Co-op has announced a major ban that will take effect in its stores in the UK.
The supermarket chain has announced that it is banning Bags For Life and has already begun removing them from stores.
Co-op will remove the heavy-duty plastic bags from its 2,600 stores, after warning that the bag has become the new disposable plastic bag.
Living bags require the production of more plastic than disposable carriers, which has increased the amount of plastic in circulation.
The phasing out of the supermarket bags began on April 30 and will remove 29.5 million bags for life, weighing about 870 tonnes of plastic, from sale each year.
The rest of the stock is expected to be sold by the end of the summer.
Co-op will replace them with 10p fertilizers to ensure customers can buy a low-cost, viable option.
The fee for disposable plastic bags in the UK is estimated to double from 5 to 10 in May.
Shoppers praised the company for the initiative and many want to see bag changes at other supermarket retailers, according to the Birmingham Mail.
Jo Whitfield, CEO of Co-op Food, said: “Increased use of bags for life has led to a sharp increase in the use of plastics.
“With over 1.5 billion bags sold each year by retailers, this remains a huge issue for our industry, as many buyers regularly buy so-called life bags to be used only once and this leads to a significant increase in the amount of plastic produced .
“To help deal with plastic pollution and the use of unnecessary plastic, we will stop selling bags for life when current stocks run out.
“We also ensure that all our members and customers have access to a choice of low price point that is more environmentally friendly, along with more durable bags at a higher price point.
“We believe that it should be mandatory for all retailers to report sales of all their reusable luggage, not just disposable bags.
“Right now, Co-op is the only major retailer that lists all the bags it sells. This policy would allow a fuller understanding of the impact of the levy and its actual impact on purchasing behaviors when customers make accident decisions. “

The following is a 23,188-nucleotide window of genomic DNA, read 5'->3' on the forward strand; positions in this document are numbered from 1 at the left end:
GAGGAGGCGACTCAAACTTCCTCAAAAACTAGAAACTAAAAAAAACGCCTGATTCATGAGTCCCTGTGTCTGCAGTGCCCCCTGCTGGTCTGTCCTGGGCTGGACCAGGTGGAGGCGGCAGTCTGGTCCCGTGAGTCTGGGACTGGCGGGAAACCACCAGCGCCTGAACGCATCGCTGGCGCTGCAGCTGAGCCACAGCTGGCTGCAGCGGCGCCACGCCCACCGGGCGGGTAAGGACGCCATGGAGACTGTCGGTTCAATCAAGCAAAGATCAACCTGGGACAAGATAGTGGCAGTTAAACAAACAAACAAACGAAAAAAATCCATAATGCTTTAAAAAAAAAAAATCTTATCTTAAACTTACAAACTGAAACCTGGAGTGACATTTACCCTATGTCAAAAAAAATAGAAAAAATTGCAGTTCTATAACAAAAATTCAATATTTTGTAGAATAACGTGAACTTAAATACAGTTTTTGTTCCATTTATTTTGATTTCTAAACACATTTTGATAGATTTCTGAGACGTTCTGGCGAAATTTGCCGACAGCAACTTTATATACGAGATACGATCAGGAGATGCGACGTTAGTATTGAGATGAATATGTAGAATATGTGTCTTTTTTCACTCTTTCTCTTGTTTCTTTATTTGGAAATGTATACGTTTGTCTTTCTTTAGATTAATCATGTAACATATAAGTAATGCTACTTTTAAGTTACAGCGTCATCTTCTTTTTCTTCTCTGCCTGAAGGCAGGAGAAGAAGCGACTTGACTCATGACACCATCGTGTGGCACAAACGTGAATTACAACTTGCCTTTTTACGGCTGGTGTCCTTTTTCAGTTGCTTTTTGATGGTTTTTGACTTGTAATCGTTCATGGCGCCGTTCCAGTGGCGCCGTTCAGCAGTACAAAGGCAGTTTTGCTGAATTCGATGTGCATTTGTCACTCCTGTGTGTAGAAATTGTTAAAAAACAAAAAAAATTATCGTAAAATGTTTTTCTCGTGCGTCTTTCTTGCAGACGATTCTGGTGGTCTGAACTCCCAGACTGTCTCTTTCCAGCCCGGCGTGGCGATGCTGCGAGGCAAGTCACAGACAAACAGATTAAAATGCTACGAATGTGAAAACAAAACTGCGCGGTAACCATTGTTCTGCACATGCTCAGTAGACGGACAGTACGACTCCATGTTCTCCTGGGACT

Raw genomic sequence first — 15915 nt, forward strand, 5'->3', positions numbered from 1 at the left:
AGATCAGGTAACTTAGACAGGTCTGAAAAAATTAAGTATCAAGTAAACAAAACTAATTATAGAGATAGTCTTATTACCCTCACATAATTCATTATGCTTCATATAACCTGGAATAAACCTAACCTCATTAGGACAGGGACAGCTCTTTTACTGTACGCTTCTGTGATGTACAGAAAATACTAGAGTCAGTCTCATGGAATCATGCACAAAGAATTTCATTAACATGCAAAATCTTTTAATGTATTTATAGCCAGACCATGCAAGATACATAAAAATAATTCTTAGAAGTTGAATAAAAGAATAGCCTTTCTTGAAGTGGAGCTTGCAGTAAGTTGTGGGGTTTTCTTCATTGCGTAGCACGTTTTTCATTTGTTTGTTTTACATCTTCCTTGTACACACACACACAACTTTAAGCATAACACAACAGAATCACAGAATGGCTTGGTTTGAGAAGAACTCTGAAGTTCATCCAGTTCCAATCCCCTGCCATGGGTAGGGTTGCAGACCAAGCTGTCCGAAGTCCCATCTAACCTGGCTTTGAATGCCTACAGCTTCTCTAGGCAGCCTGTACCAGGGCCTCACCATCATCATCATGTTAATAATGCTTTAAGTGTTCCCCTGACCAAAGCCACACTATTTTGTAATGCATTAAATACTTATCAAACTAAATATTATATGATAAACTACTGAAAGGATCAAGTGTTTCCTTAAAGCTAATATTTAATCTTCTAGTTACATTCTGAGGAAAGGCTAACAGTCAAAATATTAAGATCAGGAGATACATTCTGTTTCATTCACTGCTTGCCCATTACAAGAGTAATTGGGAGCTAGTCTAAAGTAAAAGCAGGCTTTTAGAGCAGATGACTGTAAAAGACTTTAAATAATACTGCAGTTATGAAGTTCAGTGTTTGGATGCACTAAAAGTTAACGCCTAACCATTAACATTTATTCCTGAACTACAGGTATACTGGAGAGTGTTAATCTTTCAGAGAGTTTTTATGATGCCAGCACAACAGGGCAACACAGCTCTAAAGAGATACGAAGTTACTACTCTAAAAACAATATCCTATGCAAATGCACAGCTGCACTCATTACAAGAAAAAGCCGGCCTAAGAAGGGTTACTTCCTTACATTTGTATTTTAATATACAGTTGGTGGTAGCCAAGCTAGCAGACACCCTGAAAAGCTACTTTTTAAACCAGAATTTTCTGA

Other Co-op recommendations include the requirement for composting certification for all disposable carrying bags.
They will also introduce a minimum price of 50p for reusable bags to create more perceived value, encouraging customers to reuse them instead of treating them as a single use.
Helen Bird, Waste and Resource Commitment Strategy Officer, said: “All bags, regardless of the material from which they are made, affect the environment.
“The most important thing to reduce this impact is reuse. Just as we all now have a mask for ourselves, we must do the same with shopping bags.
“Supermarkets have a responsibility to encourage this and we would like to see transparent reports on all types of shopping bags – whether made of traditional plastic, compost plastic or paper.
“There will be times when we forget to bring a bag and in these cases we can still reuse them and at the end of their lives we recycle them in supermarket collection points.
“For Co-op buyers this means they are able to reuse the carrying bags and if they have a garbage collection then they can use it as a caddy investment.”